NASA writes that the finished primary mirror will help collect and focus the light coming from various cosmic objects in our universe regardless of distance. At 2.4 meters across (7.9 feet), Roman’s primary mirror is of the same size compared to the Hubble Space Telescope’s main mirror. However, it only weighs a portion of it at only 186 kilograms (410 pounds). This was made possible thanks to the technological advancements used in the making of it.
How does it work?
NASA details that Roman’s primary telescope will use infrared light, light which is not visible to the naked eye, in order to conduct its probe of the heavenly bodies in space. It is expected that it will be able to gather more data and more detailed photos of the cosmos for the quality of its output is directly proportional to the mirror’s size.
The primary mirror will send light to one of the telescope’s other instruments called the Wide Field Instrument and Coronagraph Instrument. Think of the Wide Field Instrument as a very big and powerful camera with a wide-angle feature while the Coronagraph Instrument is like an anti-glare feature to block out unnecessary glare coming from nearby stars. These two instruments will analyze the data gathered and provided by the primary mirror in order to create crisp and accurate depictions of the current state of the heavenly bodies it had detected.
To be able to get the best possible view of the universe, the Roman Space Telescope will be launched and mounted at a vantage point of about 1.5 million kilometers or roughly a million miles away from our planet oriented at the opposite of the Sun. This is made to ensure that its data gathering would not be hampered by the bright light coming from our Solar System’s brightest star.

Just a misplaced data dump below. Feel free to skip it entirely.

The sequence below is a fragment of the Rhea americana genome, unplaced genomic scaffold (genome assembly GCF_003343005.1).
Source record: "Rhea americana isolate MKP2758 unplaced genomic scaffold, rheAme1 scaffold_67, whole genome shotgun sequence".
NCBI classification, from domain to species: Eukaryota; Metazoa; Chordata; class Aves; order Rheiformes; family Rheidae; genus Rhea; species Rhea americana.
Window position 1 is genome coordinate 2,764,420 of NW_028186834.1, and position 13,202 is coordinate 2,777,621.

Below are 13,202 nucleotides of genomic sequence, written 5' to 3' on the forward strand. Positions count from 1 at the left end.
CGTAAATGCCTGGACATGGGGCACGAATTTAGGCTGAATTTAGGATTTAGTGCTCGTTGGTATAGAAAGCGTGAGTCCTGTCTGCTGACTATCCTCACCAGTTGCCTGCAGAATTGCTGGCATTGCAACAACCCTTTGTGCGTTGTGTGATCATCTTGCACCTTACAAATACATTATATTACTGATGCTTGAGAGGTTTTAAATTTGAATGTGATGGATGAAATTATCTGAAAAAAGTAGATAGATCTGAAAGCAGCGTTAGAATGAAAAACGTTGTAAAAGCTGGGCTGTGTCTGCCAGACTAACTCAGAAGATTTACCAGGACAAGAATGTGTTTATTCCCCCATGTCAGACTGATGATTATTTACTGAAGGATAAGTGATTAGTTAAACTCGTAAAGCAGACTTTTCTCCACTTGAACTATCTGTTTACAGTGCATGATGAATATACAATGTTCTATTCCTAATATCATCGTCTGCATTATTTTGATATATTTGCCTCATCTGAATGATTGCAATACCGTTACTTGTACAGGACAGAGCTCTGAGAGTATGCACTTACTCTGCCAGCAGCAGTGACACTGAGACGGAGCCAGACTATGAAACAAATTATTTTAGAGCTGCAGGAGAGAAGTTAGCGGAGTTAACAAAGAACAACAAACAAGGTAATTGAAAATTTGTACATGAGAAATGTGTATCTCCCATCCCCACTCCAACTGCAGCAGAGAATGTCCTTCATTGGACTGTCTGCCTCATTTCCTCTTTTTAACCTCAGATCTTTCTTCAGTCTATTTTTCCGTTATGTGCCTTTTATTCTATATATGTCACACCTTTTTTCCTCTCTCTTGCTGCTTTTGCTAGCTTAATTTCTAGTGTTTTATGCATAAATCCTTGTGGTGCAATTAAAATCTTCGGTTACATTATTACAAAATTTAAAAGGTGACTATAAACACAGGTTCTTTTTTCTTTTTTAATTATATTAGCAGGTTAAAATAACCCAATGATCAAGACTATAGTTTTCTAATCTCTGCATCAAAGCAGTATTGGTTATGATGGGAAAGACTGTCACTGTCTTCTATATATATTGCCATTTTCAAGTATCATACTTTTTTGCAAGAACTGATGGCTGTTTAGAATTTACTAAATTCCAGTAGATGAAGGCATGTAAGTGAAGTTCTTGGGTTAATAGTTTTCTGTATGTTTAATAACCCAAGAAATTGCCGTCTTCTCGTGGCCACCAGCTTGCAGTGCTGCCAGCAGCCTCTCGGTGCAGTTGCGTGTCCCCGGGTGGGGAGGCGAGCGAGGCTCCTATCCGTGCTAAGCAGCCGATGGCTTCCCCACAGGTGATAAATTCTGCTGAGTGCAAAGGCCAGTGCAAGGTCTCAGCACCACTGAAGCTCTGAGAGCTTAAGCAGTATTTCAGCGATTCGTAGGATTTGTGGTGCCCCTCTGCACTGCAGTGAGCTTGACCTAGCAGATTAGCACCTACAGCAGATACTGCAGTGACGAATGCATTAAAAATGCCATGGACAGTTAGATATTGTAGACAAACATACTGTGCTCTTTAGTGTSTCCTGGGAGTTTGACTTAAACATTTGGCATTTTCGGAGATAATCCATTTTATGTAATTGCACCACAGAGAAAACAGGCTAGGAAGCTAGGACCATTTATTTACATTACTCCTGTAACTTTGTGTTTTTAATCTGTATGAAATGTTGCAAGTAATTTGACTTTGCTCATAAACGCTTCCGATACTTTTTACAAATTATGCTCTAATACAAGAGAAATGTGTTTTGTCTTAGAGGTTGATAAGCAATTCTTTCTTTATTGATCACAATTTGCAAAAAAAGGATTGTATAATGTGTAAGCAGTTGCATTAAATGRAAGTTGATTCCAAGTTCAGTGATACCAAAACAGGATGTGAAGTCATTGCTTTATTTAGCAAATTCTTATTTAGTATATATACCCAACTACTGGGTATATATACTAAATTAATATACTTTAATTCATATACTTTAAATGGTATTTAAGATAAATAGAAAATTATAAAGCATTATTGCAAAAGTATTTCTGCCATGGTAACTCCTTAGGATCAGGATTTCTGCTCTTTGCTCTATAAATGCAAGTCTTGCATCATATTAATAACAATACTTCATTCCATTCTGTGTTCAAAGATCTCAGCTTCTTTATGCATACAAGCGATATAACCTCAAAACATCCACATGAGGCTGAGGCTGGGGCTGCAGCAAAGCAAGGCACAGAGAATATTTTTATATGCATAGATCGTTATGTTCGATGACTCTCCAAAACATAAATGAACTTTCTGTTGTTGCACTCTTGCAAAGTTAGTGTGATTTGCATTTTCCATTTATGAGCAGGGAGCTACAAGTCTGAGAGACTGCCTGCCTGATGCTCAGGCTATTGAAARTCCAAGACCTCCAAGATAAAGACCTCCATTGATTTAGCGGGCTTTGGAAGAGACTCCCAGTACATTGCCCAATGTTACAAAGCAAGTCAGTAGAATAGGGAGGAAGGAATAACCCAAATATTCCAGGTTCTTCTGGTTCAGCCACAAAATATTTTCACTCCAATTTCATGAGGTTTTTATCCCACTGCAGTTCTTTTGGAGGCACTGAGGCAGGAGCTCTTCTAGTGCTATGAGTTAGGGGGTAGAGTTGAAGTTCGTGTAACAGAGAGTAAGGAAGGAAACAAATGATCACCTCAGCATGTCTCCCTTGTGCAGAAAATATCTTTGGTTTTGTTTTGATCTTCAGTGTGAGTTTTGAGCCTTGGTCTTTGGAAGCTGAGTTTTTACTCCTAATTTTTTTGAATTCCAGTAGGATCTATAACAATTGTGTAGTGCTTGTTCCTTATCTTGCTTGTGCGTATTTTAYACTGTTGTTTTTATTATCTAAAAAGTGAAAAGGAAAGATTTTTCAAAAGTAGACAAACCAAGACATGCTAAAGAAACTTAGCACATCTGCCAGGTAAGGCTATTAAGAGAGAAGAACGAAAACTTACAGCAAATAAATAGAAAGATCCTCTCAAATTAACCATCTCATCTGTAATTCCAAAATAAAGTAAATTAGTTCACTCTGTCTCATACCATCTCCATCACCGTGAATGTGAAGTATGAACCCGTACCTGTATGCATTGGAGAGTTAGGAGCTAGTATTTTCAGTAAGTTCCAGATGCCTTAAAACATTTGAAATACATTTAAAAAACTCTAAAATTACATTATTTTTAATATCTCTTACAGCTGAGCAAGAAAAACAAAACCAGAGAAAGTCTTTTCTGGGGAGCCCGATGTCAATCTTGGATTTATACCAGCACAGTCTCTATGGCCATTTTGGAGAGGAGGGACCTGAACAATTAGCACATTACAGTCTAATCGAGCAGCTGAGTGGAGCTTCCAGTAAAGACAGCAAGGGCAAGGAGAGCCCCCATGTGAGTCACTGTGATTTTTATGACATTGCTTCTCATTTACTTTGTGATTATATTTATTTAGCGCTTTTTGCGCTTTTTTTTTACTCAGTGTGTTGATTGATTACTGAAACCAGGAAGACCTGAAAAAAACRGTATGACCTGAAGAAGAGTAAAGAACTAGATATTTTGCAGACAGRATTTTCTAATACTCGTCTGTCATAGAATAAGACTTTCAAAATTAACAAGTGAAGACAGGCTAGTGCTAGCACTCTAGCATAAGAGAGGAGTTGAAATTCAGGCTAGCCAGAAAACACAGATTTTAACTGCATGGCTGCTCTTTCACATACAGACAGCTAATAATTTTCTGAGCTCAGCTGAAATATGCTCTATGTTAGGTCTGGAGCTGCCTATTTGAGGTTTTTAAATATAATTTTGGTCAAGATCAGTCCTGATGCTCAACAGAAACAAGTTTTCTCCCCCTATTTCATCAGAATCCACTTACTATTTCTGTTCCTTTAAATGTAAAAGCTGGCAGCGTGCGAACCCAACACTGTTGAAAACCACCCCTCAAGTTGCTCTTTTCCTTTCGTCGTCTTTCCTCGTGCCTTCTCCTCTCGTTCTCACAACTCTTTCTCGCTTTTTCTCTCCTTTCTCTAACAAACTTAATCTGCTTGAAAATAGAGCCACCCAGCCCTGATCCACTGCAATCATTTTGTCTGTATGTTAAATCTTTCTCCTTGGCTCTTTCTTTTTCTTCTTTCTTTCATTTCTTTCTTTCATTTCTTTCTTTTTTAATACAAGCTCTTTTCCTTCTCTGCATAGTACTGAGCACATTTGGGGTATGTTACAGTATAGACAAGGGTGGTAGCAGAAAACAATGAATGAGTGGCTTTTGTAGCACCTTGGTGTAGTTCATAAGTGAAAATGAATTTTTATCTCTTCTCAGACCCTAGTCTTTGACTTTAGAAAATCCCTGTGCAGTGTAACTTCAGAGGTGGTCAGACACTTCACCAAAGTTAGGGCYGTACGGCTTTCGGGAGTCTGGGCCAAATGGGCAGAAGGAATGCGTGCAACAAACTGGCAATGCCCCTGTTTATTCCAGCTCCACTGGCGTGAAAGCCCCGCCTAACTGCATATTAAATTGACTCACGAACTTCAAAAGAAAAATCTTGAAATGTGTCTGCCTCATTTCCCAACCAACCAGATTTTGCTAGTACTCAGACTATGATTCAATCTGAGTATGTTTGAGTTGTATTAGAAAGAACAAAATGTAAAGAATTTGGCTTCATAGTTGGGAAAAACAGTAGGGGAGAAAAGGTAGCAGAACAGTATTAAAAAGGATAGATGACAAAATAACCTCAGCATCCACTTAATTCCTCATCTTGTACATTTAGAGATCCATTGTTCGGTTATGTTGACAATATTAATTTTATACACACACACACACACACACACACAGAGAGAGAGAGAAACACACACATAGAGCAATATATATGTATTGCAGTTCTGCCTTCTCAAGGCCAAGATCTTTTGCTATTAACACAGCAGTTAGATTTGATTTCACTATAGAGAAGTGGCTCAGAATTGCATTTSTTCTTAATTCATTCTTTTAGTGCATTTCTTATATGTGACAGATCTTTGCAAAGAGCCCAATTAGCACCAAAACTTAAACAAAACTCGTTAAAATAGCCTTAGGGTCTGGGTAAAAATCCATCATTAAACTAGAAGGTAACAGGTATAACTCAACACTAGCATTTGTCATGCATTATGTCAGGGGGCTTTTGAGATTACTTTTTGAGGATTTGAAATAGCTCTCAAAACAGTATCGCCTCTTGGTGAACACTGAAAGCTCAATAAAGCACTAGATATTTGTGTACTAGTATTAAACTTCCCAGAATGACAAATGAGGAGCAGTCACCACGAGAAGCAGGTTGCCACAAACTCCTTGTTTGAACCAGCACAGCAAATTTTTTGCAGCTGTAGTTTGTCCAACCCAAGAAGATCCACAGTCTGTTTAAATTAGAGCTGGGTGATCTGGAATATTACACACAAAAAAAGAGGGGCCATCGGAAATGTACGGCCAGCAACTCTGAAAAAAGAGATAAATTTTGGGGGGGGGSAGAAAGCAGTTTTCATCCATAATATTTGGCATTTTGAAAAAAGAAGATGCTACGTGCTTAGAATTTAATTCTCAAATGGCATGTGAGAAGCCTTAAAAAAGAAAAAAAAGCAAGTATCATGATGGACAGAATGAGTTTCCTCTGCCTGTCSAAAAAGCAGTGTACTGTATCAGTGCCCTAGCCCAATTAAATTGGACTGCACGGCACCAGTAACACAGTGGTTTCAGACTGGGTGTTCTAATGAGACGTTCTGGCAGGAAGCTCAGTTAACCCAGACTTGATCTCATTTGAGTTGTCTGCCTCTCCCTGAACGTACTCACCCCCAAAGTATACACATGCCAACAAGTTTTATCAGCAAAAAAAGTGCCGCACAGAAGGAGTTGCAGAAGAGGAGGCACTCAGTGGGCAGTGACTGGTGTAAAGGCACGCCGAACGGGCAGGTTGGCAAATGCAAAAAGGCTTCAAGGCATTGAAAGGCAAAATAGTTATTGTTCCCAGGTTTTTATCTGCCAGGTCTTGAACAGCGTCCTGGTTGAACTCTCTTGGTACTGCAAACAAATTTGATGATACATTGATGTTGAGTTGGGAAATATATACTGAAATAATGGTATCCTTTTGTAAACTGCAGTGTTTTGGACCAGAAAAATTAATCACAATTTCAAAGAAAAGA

To be able to adapt to the fluctuations in temperature on space, the research team that was in charge of building it used a special type of glass that will not either bend or contract in accordance with the changing temperatures. The reason behind this, according to the space agency, is that when there is a change in the mirror’s surface, the quality of the data gathered will be affected as well thus resulting in a distorted image.
The team was also keen on the primary mirror’s specifications such as the type of coating used, smoothness of the surface, etc. to be able to meet the space telescope’s main objectives.
Scott Smith, the manager of the Roman Space Telescope, shared their excitement on this achievement. They also expressed their gratitude to the whole team and its members in doing their part and helping bring success to the whole project.
But the work doesn’t stop there. Though it has already undergone a series of tests before, the primary mirror will be subjected to further experiments while it’s attached to its support structure.
Named after famed researcher and the first woman chief of astronomy at NASA, Nancy Grace Roman, it is seen as one of the space agency's moves to strengthen its research capabilities in studying our cosmos.